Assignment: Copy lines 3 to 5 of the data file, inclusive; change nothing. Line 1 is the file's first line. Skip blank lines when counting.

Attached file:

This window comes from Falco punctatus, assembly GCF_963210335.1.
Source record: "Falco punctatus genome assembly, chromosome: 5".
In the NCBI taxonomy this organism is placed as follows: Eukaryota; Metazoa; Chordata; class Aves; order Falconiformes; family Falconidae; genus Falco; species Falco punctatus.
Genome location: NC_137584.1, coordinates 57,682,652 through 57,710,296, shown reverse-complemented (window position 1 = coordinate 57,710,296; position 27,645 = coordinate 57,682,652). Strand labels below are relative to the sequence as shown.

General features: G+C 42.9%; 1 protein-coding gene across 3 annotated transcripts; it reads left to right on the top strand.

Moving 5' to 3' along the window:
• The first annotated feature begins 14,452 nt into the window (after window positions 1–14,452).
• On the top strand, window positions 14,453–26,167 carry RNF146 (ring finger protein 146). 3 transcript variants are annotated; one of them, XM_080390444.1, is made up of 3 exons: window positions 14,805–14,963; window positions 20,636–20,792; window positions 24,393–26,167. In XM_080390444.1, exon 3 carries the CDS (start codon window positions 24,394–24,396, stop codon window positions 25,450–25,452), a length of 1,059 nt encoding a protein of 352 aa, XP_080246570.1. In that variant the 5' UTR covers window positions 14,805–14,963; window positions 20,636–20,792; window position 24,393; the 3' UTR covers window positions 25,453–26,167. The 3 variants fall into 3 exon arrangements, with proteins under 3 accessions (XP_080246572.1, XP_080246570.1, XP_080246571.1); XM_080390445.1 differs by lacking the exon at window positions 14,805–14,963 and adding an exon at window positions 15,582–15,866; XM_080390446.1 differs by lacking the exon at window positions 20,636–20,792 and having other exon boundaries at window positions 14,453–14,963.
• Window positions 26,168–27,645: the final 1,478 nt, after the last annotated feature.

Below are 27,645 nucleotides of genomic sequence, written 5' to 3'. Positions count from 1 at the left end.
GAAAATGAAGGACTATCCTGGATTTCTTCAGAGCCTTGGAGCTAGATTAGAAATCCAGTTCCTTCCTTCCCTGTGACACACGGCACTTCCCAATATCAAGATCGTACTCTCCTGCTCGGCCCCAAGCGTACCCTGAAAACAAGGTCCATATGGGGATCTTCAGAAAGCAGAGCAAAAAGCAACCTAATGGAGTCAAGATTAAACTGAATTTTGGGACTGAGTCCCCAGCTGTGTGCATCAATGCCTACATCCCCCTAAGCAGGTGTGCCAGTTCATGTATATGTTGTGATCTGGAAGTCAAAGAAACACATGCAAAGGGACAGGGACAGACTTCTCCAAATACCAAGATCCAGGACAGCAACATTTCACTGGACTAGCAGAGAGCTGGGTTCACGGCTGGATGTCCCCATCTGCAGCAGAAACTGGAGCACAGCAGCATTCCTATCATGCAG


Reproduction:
In the NCBI taxonomy this organism is placed as follows: Eukaryota; Metazoa; Chordata; class Aves; order Falconiformes; family Falconidae; genus Falco; species Falco punctatus.
Genome location: NC_137584.1, coordinates 57,682,652 through 57,710,296, shown reverse-complemented (window position 1 = coordinate 57,710,296; position 27,645 = coordinate 57,682,652). Strand labels below are relative to the sequence as shown.

General features: G+C 42.9%; 1 protein-coding gene across 3 annotated transcripts; it reads left to right on the top strand.